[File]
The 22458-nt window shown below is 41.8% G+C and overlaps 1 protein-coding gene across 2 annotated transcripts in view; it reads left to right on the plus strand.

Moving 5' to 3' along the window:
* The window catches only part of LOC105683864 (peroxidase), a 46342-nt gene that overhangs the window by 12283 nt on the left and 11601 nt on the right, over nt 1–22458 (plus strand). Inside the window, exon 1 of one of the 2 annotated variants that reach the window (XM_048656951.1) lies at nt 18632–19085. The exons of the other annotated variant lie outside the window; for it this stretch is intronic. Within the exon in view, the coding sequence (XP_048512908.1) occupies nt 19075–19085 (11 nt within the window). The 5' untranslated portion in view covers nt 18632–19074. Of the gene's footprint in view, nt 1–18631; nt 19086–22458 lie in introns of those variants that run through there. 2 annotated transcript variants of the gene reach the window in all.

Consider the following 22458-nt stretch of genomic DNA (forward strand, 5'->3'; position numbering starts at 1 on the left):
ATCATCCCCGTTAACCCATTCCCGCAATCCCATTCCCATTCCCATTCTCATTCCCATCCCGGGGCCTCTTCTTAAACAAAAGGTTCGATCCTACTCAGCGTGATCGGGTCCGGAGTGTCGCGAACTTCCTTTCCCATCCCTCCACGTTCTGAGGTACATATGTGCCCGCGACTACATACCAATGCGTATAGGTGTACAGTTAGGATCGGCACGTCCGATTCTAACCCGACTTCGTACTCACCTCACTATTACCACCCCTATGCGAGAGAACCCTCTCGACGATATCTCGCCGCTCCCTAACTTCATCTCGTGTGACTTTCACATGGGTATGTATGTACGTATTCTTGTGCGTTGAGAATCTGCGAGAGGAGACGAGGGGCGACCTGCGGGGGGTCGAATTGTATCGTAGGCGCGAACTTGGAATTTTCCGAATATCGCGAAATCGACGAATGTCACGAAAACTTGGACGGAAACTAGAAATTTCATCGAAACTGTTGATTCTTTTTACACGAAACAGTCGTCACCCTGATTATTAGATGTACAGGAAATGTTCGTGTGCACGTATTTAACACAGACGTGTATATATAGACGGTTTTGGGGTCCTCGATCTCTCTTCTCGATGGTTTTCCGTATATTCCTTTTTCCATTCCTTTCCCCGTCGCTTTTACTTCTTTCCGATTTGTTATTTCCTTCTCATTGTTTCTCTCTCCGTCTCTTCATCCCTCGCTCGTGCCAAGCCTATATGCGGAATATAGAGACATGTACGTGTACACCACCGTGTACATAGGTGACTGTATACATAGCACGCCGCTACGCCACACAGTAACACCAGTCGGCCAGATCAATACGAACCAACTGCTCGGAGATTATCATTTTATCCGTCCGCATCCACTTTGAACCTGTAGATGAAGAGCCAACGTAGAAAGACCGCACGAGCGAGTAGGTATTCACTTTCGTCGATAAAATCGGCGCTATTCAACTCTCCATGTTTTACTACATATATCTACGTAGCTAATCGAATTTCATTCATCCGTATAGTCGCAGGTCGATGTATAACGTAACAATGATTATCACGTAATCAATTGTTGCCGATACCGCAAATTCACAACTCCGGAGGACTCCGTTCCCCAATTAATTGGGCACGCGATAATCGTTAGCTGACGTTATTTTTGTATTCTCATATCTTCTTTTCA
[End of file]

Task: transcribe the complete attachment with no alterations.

The 22458-nt window shown below is 41.8% G+C and overlaps 1 protein-coding gene across 2 annotated transcripts in view; it reads left to right on the plus strand.

Moving 5' to 3' along the window:
* The window catches only part of LOC105683864 (peroxidase), a 46342-nt gene that overhangs the window by 12283 nt on the left and 11601 nt on the right, over nt 1–22458 (plus strand). Inside the window, exon 1 of one of the 2 annotated variants that reach the window (XM_048656951.1) lies at nt 18632–19085. The exons of the other annotated variant lie outside the window; for it this stretch is intronic. Within the exon in view, the coding sequence (XP_048512908.1) occupies nt 19075–19085 (11 nt within the window). The 5' untranslated portion in view covers nt 18632–19074. Of the gene's footprint in view, nt 1–18631; nt 19086–22458 lie in introns of those variants that run through there. 2 annotated transcript variants of the gene reach the window in all.

Consider the following 22458-nt stretch of genomic DNA (forward strand, 5'->3'; position numbering starts at 1 on the left):
ATCATCCCCGTTAACCCATTCCCGCAATCCCATTCCCATTCCCATTCTCATTCCCATCCCGGGGCCTCTTCTTAAACAAAAGGTTCGATCCTACTCAGCGTGATCGGGTCCGGAGTGTCGCGAACTTCCTTTCCCATCCCTCCACGTTCTGAGGTACATATGTGCCCGCGACTACATACCAATGCGTATAGGTGTACAGTTAGGATCGGCACGTCCGATTCTAACCCGACTTCGTACTCACCTCACTATTACCACCCCTATGCGAGAGAACCCTCTCGACGATATCTCGCCGCTCCCTAACTTCATCTCGTGTGACTTTCACATGGGTATGTATGTACGTATTCTTGTGCGTTGAGAATCTGCGAGAGGAGACGAGGGGCGACCTGCGGGGGGTCGAATTGTATCGTAGGCGCGAACTTGGAATTTTCCGAATATCGCGAAATCGACGAATGTCACGAAAACTTGGACGGAAACTAGAAATTTCATCGAAACTGTTGATTCTTTTTACACGAAACAGTCGTCACCCTGATTATTAGATGTACAGGAAATGTTCGTGTGCACGTATTTAACACAGACGTGTATATATAGACGGTTTTGGGGTCCTCGATCTCTCTTCTCGATGGTTTTCCGTATATTCCTTTTTCCATTCCTTTCCCCGTCGCTTTTACTTCTTTCCGATTTGTTATTTCCTTCTCATTGTTTCTCTCTCCGTCTCTTCATCCCTCGCTCGTGCCAAGCCTATATGCGGAATATAGAGACATGTACGTGTACACCACCGTGTACATAGGTGACTGTATACATAGCACGCCGCTACGCCACACAGTAACACCAGTCGGCCAGATCAATACGAACCAACTGCTCGGAGATTATCATTTTATCCGTCCGCATCCACTTTGAACCTGTAGATGAAGAGCCAACGTAGAAAGACCGCACGAGCGAGTAGGTATTCACTTTCGTCGATAAAATCGGCGCTATTCAACTCTCCATGTTTTACTACATATATCTACGTAGCTAATCGAATTTCATTCATCCGTATAGTCGCAGGTCGATGTATAACGTAACAATGATTATCACGTAATCAATTGTTGCCGATACCGCAAATTCACAACTCCGGAGGACTCCGTTCCCCAATTAATTGGGCACGCGATAATCGTTAGCTGACGTTATTTTTGTATTCTCATATCTTCTTTTCA